The judges say: "I don't know how you don't have serious knee problems," Mary exclaimed before screaming so loudly it caught Nigel off-guard.
Vanessa says: "That finger thing was insane!"
The verdict: Academy
Next week, we're off to NYC for auditions in the Big Apple. Here's hoping for more of a wow factor in the city that never sleeps!
Misty Copeland. Her name is synonymous with exquisite artistry and outspoken advocacy. And her visibility has made a huge impact on the ballet world. Ballet's relationship with race has always been strained at best, hostile at worst. But Copeland's persistent message and star quality have finally forced the ballet industry to start talking about racial diversity, inclusivity, and representation. "The rarity of seeing ourselves represented is sad," Copeland says. "The more we see every hue and body shape represented on the stage, the more possibilities young dancers feel they have for themselves."
Last month, we asked why there wasn't a Best Choreography category at the Oscars—and discovered that many of you agreed with us: Choreographers should definitely be acknowledged for their work on the super-dancy movies we can't get enough of.
Now, we're taking matters into our own (jazz) hands.
We've decided to create a Dance Spirit award for the best cinematic choreography of 2017. With your input, we've narrowed the field to four choreographers whose moves lit up some of the best movies of the year. Check out our nominations for best choreography below—and vote for the choreographer you think deserves the honor. We'll announce the winner on Friday, March 2.
Contemporary phenom Christina Ricucci has super-flexible hips, which means she can stretch her legs to unbelievable heights. But when she noticed herself making contorted positions in class, Ricucci realized she was approaching her extensions all wrong. "I went back to the basics in class, squaring my hips and using my turnout," Ricucci says. "I learned to create proper positions, rather than whacked-out versions of them."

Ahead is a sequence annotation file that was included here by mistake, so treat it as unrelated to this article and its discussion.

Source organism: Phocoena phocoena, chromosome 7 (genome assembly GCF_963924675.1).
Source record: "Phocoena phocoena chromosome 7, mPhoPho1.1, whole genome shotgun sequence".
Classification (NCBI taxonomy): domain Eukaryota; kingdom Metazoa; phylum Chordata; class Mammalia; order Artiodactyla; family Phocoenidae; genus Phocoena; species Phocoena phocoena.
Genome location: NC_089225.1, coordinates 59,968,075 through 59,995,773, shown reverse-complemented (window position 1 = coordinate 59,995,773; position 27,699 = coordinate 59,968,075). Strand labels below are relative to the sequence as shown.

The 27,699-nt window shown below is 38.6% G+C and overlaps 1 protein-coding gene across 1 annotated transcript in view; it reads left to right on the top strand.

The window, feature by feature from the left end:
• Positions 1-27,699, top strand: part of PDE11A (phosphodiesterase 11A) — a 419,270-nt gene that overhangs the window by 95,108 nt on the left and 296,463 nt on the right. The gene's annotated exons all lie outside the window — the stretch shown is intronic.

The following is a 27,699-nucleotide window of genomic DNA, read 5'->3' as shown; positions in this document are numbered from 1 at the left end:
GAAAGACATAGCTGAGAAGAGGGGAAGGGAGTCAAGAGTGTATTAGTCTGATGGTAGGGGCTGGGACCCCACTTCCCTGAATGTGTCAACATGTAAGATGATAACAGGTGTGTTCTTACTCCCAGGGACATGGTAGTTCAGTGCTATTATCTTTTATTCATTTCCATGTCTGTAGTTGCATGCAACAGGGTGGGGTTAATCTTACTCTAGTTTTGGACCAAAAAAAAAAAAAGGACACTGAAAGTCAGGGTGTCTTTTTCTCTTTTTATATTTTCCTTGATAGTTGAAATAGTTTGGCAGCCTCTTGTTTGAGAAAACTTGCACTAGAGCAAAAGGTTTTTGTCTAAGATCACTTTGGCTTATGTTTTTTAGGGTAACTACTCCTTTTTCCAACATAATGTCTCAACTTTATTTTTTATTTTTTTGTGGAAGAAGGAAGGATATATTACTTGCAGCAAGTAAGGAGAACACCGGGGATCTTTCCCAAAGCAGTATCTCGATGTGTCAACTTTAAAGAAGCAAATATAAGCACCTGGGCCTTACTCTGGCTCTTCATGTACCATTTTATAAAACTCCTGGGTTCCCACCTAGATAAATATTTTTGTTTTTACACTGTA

Some dancers are so wonky they have a hard time supporting their high legs, while others struggle with limited flexibility. But no matter your facility, you can find a balance of stretch and strength to achieve your fullest range of extension. It's not about how high (or not) your legs can go: It's the quality of the movement, and how you get those legs up, that counts.
Yesterday, the dance community was heartbroken to learn that Jaime Guttenberg and Cara Loughran, both 14-year-old dancers, were among the 17 people killed on Valentine's Day in the shooting at Marjory Stoneman Douglas High School in Parkland, FL.
Once upon a time (until the 2014 Winter Olympics in Sochi concluded, to be exact), figure skaters had to compete to music without words. Before this rule change, a skater faced an automatic point deduction if the music even hinted at vocals. Understandably, there were *a lot* of Olympic programs skated to classical music, and you'd tend to hear the same music selections over and over and over.
There are plenty of current Olympic figure skaters who'd make beautiful dancers (first among them Adam Rippon, whose gorgeously choreographed long program won the internet, if not the gold). But today, as we wait for the women's figure skating competition to crown its new champions, we wanted to throw it back to one of the most beautifully balletic skaters of all time: Sasha Cohen.
The high-flying leaps of grand allegro are meant to be incredibly exciting. But at the end of an intense ballet class, when you're exhausted, it can be hard to give them the attention they deserve. Want to pump up your big jumps? Follow these 10 vital tips from Jennifer Hart, curriculum director and instructor at Ballet Austin.
"Whole, low-fat, or skim?" The question of which milk to drink has gotten a little more complicated lately, with a wide variety of nondairy milks popping up in grocery stores. To find out which ones are worth your milk money, we had registered dietitian Monika Saigal answer some FAQs.